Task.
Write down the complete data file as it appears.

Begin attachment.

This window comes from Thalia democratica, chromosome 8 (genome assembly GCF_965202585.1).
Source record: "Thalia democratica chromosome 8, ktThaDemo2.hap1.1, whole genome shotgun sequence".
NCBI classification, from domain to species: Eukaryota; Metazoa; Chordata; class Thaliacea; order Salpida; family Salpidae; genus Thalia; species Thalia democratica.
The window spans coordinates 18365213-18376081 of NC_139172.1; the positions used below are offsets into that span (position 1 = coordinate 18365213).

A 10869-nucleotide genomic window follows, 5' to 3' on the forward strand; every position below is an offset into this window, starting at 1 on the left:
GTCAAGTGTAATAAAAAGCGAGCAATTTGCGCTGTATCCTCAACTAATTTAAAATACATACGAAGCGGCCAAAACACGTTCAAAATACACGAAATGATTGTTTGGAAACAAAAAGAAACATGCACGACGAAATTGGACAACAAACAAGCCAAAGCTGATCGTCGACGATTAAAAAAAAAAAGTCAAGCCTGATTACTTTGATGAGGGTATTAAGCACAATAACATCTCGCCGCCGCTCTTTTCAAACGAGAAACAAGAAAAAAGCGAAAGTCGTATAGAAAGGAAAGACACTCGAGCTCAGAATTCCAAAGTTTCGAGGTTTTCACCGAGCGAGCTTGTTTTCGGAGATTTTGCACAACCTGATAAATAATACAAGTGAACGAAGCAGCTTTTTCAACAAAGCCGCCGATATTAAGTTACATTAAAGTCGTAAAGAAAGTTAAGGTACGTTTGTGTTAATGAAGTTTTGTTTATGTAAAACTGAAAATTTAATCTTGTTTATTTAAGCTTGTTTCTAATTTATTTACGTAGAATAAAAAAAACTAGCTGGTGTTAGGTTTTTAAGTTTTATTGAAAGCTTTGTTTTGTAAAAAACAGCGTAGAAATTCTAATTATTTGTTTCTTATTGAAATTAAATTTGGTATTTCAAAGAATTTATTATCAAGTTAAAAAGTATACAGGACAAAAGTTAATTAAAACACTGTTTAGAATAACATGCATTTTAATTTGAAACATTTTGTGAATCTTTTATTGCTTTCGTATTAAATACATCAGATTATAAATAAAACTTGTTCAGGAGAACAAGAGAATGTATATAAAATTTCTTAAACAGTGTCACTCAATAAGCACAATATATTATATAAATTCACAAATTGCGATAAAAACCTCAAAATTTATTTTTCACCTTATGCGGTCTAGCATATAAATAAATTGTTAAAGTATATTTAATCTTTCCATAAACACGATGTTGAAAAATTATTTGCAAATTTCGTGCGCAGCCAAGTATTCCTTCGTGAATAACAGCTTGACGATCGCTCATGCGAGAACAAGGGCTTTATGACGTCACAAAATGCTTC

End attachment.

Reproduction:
This window comes from Thalia democratica, chromosome 8 (genome assembly GCF_965202585.1).
Source record: "Thalia democratica chromosome 8, ktThaDemo2.hap1.1, whole genome shotgun sequence".
NCBI classification, from domain to species: Eukaryota; Metazoa; Chordata; class Thaliacea; order Salpida; family Salpidae; genus Thalia; species Thalia democratica.
The window spans coordinates 18365213-18376081 of NC_139172.1; the positions used below are offsets into that span (position 1 = coordinate 18365213).

A 10869-nucleotide genomic window follows, 5' to 3' on the forward strand; every position below is an offset into this window, starting at 1 on the left:
GTCAAGTGTAATAAAAAGCGAGCAATTTGCGCTGTATCCTCAACTAATTTAAAATACATACGAAGCGGCCAAAACACGTTCAAAATACACGAAATGATTGTTTGGAAACAAAAAGAAACATGCACGACGAAATTGGACAACAAACAAGCCAAAGCTGATCGTCGACGATTAAAAAAAAAAAGTCAAGCCTGATTACTTTGATGAGGGTATTAAGCACAATAACATCTCGCCGCCGCTCTTTTCAAACGAGAAACAAGAAAAAAGCGAAAGTCGTATAGAAAGGAAAGACACTCGAGCTCAGAATTCCAAAGTTTCGAGGTTTTCACCGAGCGAGCTTGTTTTCGGAGATTTTGCACAACCTGATAAATAATACAAGTGAACGAAGCAGCTTTTTCAACAAAGCCGCCGATATTAAGTTACATTAAAGTCGTAAAGAAAGTTAAGGTACGTTTGTGTTAATGAAGTTTTGTTTATGTAAAACTGAAAATTTAATCTTGTTTATTTAAGCTTGTTTCTAATTTATTTACGTAGAATAAAAAAAACTAGCTGGTGTTAGGTTTTTAAGTTTTATTGAAAGCTTTGTTTTGTAAAAAACAGCGTAGAAATTCTAATTATTTGTTTCTTATTGAAATTAAATTTGGTATTTCAAAGAATTTATTATCAAGTTAAAAAGTATACAGGACAAAAGTTAATTAAAACACTGTTTAGAATAACATGCATTTTAATTTGAAACATTTTGTGAATCTTTTATTGCTTTCGTATTAAATACATCAGATTATAAATAAAACTTGTTCAGGAGAACAAGAGAATGTATATAAAATTTCTTAAACAGTGTCACTCAATAAGCACAATATATTATATAAATTCACAAATTGCGATAAAAACCTCAAAATTTATTTTTCACCTTATGCGGTCTAGCATATAAATAAATTGTTAAAGTATATTTAATCTTTCCATAAACACGATGTTGAAAAATTATTTGCAAATTTCGTGCGCAGCCAAGTATTCCTTCGTGAATAACAGCTTGACGATCGCTCATGCGAGAACAAGGGCTTTATGACGTCACAAAATGCTTC